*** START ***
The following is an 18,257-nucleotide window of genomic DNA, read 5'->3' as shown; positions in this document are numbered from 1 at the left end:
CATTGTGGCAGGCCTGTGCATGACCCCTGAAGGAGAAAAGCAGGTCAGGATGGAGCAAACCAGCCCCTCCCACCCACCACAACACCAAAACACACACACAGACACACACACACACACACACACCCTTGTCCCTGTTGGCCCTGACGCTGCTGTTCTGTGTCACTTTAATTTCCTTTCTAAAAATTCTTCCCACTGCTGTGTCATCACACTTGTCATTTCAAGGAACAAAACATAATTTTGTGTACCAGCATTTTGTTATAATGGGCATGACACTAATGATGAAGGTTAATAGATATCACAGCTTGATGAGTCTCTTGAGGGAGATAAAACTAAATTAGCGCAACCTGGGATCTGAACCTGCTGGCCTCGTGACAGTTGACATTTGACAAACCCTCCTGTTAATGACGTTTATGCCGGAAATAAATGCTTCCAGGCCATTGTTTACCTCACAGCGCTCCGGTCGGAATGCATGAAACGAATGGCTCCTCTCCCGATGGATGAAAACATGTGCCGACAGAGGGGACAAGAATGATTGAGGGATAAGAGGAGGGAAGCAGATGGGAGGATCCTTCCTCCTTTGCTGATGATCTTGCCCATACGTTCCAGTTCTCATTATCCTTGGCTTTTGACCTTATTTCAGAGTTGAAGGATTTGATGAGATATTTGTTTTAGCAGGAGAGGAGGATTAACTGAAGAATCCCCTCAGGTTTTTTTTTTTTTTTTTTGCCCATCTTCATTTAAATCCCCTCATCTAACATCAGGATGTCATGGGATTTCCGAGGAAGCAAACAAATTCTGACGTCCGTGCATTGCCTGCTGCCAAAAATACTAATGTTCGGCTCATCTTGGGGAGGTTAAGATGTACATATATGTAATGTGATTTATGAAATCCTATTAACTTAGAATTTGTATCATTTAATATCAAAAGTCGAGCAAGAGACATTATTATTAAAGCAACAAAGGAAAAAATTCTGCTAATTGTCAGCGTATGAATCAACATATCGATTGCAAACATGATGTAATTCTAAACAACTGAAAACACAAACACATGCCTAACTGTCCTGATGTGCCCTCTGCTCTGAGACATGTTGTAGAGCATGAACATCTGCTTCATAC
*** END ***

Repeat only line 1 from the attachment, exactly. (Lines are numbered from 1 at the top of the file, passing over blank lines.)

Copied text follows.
The following is an 18,257-nucleotide window of genomic DNA, read 5'->3' as shown; positions in this document are numbered from 1 at the left end: